Vancouver, British Colombia played host for a couple decades to a dramatic uprising of concrete-clad condos that permanently altered the city’s skyline. Developers rushing to sell units to (oftentimes foreign) investors and empty-nesters cut corners, leading to years of litigation followed by tougher standards and improved oversight — particularly regarding the building envelope. Despite the … Continue reading Canada: Crumbling & cracking concrete cladding causing concern
Last week I was honored to once again have the opportunity to write a guest post for Virginia construction lawyer and mediator Chris Hill’s Construction Law Musings. The title of the post: Hard to Handle. The subject: How to manage the increasing complexity (and costs) of today’s construction claims and disputes. Continue reading “How to manage the increasing complexity of today’s Construction Claims and Disputes”
Perhaps it should come as little surprise that Sweden’s new Museum of Failure sounds like the perfect museum for a person like me. Jason Zasky, writing for Failure Magazine (which is now one of my favorite subscriptions), reports the following: The Museum of Failure isn’t on any list of the Top Things to do in … Continue reading New museum in Sweden celebrates the failure necessary for progress and innovation
Debra Rubin, of ENR, shares the sad news of the passing of an AEC forensics grandmaster:
John M. Hanson, who, as president, helped guide the growth of Wiss, Janney, Elstner Associates Inc. into an industry-leading forensics and failures engineer and who led probes into high-profile collapses of the Kansas City Hyatt hotel walkway in 1981 and the New York State Thruway Schoharie Creek Bridge in 1987, died on May 26 in Green Valley, Ariz., at 84. The firm did not release the cause of death.
Only by analyzing the failures of our past can we learn how to prepare for a better future. This is one of the core principles behind forensic science, and candidly, it is what personally drives me forward every day. InterestingEngineering.com compiled a list of “25 Extremely Embarrassing Architectural Failures,” although I would like to clarify … Continue reading 25 of the most embarrassing design and construction failures
Astrophysicist and author Ethan Siegel, writing for Forbes, just helped to expose a longtime myth about good ole’ Galloping Gertie, a bridge that (in)famously collapsed just a few short months after opening to public traffic. To help jog your memory, here is footage uploaded to YouTube of the bridge twisting and bouncing around: The story … Continue reading Reexamining one of the most infamous bridge collapses in history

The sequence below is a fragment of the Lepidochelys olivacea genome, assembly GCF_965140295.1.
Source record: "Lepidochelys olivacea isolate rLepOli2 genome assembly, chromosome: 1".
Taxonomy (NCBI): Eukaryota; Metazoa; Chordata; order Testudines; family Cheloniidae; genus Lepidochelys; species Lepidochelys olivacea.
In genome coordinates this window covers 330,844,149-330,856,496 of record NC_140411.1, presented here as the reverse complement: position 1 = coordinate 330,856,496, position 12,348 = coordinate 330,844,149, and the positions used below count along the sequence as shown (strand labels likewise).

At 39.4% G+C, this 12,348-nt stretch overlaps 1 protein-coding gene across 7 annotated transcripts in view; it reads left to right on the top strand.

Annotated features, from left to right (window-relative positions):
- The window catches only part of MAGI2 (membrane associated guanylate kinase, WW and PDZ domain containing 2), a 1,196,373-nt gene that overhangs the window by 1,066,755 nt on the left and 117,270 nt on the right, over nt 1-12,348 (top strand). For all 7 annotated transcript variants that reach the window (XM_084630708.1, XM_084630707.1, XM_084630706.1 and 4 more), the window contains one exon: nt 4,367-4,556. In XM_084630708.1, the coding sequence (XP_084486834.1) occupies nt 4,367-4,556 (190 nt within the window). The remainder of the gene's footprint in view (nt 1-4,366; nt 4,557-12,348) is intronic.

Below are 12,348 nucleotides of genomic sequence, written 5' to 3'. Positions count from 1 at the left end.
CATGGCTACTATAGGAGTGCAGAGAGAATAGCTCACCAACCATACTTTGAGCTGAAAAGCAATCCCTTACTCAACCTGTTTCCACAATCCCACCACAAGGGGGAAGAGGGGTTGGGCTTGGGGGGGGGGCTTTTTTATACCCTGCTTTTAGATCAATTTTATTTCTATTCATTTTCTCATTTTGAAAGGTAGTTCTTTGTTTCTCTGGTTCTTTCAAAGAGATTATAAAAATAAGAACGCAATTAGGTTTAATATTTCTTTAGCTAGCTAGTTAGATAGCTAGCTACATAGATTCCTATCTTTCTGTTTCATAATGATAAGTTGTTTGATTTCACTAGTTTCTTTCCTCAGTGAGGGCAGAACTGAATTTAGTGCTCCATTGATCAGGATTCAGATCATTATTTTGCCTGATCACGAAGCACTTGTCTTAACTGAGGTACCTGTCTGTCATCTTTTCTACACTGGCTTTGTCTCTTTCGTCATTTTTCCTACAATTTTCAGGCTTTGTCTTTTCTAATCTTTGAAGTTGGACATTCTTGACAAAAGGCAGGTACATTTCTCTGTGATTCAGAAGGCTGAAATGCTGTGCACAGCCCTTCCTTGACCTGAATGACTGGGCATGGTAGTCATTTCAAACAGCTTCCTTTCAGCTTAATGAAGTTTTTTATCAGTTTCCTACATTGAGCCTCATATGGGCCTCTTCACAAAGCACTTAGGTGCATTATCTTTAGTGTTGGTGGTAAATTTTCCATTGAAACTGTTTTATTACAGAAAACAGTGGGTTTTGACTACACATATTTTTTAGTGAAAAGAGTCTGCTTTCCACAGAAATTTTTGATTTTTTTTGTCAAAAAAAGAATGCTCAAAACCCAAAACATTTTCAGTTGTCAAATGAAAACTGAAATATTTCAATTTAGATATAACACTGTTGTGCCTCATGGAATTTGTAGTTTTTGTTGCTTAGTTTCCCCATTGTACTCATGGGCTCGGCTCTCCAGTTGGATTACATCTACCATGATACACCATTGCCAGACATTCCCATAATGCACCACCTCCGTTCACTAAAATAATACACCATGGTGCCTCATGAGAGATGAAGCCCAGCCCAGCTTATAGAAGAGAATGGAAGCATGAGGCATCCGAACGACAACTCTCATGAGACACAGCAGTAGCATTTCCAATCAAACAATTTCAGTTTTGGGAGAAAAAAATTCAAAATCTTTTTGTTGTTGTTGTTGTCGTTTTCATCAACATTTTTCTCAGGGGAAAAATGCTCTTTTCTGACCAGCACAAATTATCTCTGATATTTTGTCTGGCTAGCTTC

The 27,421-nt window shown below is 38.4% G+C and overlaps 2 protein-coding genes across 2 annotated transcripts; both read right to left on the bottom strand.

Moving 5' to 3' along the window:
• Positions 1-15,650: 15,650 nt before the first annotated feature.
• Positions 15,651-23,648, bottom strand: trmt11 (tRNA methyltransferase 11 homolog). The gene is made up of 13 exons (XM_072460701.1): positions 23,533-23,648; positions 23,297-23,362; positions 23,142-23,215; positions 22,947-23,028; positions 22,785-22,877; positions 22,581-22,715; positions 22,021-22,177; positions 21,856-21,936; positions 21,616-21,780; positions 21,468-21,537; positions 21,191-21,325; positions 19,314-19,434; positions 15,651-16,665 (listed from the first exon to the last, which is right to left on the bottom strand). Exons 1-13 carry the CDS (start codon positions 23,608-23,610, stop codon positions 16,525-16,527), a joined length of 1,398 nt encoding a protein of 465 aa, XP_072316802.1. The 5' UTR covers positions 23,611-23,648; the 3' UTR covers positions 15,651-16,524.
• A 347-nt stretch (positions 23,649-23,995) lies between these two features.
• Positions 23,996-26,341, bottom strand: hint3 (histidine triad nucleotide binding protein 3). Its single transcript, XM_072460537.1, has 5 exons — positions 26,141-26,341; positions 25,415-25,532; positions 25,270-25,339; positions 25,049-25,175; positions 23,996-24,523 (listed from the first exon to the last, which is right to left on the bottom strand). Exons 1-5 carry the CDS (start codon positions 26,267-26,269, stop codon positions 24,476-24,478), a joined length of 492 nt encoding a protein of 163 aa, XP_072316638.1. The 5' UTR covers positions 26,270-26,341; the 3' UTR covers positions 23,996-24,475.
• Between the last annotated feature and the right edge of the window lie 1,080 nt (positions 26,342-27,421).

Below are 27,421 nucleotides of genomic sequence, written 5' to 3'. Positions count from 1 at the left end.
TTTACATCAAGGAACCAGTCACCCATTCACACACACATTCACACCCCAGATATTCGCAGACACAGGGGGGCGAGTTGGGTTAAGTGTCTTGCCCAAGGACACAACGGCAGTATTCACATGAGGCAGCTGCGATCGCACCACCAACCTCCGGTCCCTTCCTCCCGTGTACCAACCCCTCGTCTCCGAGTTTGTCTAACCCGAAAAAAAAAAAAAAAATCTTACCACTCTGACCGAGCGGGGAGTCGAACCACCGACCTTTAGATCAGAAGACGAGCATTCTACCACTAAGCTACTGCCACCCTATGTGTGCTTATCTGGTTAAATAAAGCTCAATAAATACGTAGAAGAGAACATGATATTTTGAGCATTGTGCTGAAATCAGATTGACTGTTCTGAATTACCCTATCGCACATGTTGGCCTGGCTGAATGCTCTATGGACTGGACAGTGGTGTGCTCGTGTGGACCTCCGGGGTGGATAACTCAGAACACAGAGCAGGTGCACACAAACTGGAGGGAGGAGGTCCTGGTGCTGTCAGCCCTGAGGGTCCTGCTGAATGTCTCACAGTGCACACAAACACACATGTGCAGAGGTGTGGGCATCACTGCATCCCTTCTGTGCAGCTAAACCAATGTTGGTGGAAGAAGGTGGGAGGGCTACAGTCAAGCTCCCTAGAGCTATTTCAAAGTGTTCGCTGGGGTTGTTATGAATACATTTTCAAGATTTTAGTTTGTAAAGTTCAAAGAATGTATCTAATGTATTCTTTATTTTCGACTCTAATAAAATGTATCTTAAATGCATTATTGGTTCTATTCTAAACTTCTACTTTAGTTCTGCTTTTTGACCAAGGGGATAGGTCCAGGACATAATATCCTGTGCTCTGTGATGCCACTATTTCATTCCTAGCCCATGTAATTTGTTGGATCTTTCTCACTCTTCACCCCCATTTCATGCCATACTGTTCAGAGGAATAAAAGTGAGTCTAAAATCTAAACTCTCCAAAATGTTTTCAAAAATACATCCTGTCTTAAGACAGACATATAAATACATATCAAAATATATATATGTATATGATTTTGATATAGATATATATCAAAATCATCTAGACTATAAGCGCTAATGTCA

Every year at West Coast Casualty’s Construction Defect Seminar, at least one panel discussion is held on a new or innovative way of resolving construction disputes as efficiently, effectively and most importantly, as inexpensively as possible. This year is no exception.
Once again, West Coast Casualty Service is hosting their annual construction defect seminar at the Disneyland Hotel. As I have done in past years, I decided to liveblog some of the topics featured. One of the panels scheduled that I did not want to miss was a topic on the evolving role of women in the construction claims and risk management industry.
Continue reading “Liveblogging WCCCDS 2017: Why Women Matter in Construction Claims and Risk Management”
Thomas Musca, writing for ArchDaily, compiled a list of nine examples of the worst architectural claims, disputes and lawsuits:
What did Pritzker Prize winner Frank Gehry get when he designed the Stata Center, an exuberantly whimsical academic complex for MIT? A very large check, plus a major lawsuit, alleging negligence and breach of contract due to rampant leaks, mold, cracks, drainage problems and sliding ice. Sometimes the most inspired designs can go awry. And when they do, some clients lawyer up. Here are 9 fascinating examples.
Within the construction defect industry, we sometimes joke that the repairs proposed by some parties represent a much more costly approach than is truly necessary to solve a particular situation. You might hear comments like “that’s the Cadillac repair” or “how can this be so expensive — what are they trying to do, gold plate the building to keep leaks out?”
So when I learned that there was an artist using gold to fill cracks as part of a new installation, I couldn’t help but take a closer look. Allison Meier, writing for Hyperallergic, highlighted the work of Rachel Sussman inspired by an ancient Japanese art form known as kintsukuroi. Continue reading “Artist repairs concrete cracks with gold as part of new project”